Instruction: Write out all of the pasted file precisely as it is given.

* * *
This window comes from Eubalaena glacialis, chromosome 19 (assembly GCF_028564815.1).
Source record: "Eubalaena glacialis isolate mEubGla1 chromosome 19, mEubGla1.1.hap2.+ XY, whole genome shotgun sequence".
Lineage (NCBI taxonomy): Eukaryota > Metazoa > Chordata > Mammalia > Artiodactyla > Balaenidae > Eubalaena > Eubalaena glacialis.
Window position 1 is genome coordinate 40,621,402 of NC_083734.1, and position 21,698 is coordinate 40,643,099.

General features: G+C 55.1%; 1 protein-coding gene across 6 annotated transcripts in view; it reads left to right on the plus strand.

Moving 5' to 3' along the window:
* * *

This window comes from Eubalaena glacialis, chromosome 19 (assembly GCF_028564815.1).
Source record: "Eubalaena glacialis isolate mEubGla1 chromosome 19, mEubGla1.1.hap2.+ XY, whole genome shotgun sequence".
Lineage (NCBI taxonomy): Eukaryota > Metazoa > Chordata > Mammalia > Artiodactyla > Balaenidae > Eubalaena > Eubalaena glacialis.
Window position 1 is genome coordinate 40,621,402 of NC_083734.1, and position 21,698 is coordinate 40,643,099.

General features: G+C 55.1%; 1 protein-coding gene across 6 annotated transcripts in view; it reads left to right on the plus strand.

Moving 5' to 3' along the window: